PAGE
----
Bob Lind, Published March 04 2012
Lind: A North Dakota tragedy from days bygone | Young love gone sadly wrong in Inkster
But this story is no joke. It’s true. And it’s sad.
It concerns Ole Halverson, a young man in Inkster, N.D., who became smitten with a pretty young woman named Mary Lexton, also of Inkster.
So Ole popped the question. Mary said “Yes,” and they began making wedding plans.
But then a problem developed. A big one.
All this occurred in 1897, and was reported by the Fargo Argus, a forerunner of The Forum. Duane Midboe, formerly of Inkster and now of Climax, Minn., found the Argus story and sent it to Neighbors.
The engaged couple became “more and more in love,” the Argus reported. But then, “as sometimes happens with young sweethearts,” the paper said, a quarrel broke out between the two; a quarrel so serious Ole told Mary their engagement was off.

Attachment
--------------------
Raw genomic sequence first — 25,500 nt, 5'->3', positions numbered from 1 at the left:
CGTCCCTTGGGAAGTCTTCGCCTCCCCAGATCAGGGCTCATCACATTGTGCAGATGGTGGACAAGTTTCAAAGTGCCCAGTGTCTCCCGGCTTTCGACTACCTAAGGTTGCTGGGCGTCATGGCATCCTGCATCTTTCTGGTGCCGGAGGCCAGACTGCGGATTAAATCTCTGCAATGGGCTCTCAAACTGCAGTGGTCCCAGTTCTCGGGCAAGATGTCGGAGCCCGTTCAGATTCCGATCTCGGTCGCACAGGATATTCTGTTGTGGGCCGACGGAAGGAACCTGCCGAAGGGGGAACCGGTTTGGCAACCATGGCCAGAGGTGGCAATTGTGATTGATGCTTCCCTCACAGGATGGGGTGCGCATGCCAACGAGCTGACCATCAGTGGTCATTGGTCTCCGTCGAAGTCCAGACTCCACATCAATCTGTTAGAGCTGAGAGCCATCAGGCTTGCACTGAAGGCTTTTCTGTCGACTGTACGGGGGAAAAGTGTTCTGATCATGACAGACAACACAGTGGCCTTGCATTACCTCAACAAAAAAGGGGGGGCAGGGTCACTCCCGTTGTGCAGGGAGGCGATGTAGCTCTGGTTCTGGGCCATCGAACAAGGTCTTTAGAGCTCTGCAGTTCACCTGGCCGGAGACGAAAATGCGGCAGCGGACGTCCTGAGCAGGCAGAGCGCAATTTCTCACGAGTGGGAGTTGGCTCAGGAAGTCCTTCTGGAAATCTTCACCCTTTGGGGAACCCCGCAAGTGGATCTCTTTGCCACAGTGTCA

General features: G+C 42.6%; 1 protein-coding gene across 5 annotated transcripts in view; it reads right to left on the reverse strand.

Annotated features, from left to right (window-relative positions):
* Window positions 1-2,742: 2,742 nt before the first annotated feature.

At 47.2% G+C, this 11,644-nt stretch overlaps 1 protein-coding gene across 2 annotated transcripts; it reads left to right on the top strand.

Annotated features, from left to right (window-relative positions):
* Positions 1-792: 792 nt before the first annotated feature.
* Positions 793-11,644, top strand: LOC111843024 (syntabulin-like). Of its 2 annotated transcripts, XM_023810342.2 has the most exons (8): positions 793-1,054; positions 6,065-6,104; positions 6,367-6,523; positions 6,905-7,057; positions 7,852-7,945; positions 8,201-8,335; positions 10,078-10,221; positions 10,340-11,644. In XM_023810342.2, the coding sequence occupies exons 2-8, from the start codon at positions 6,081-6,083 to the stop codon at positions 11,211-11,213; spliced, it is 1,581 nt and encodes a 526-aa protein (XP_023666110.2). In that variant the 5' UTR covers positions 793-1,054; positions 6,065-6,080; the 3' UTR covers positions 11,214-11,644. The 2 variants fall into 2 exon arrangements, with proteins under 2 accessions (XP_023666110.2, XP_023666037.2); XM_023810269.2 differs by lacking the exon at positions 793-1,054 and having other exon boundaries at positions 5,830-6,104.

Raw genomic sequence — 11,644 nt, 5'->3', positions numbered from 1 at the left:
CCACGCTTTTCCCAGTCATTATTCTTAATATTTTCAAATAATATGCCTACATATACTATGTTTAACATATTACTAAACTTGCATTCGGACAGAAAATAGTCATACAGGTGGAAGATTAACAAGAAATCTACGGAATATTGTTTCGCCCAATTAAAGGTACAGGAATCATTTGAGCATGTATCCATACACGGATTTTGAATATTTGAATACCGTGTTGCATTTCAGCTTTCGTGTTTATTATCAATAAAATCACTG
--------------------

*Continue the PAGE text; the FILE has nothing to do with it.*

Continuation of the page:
A few days later, Ole was working at his job in an Inkster department store when Mary walked in, pulled out a revolver and shot him.
Ole, wounded and on the floor, saw Mary put the revolver to her head, and begged her not to kill herself.
Just then, police arrived, subdued Mary and took away her gun.
Ole, although weak from the loss of blood, pleaded with the officers not to prosecute Mary.
Somehow, he struggled to his feet and began kissing Mary, telling her he forgave her for whatever he felt she’d done.
The article says Mary was taken to the Grand Forks jail and that “Ole will probably die from the effects of the wound he received from his ex-fiancee.”
The story concludes by saying that “Great excitement prevails in this city (Inkster) over the sad affair, and the sympathy is about equally divided.”
Duane couldn’t find a report on what happened to either Ole or Mary. In any event, it remains a sad story of young love gone wrong back in North Dakota’s early days.
If you have an item of interest for this column, mail it to Neighbors, The Forum, Box 2020, Fargo, ND 58107; fax it to (701) 241-5487; or email firstname.lastname@example.org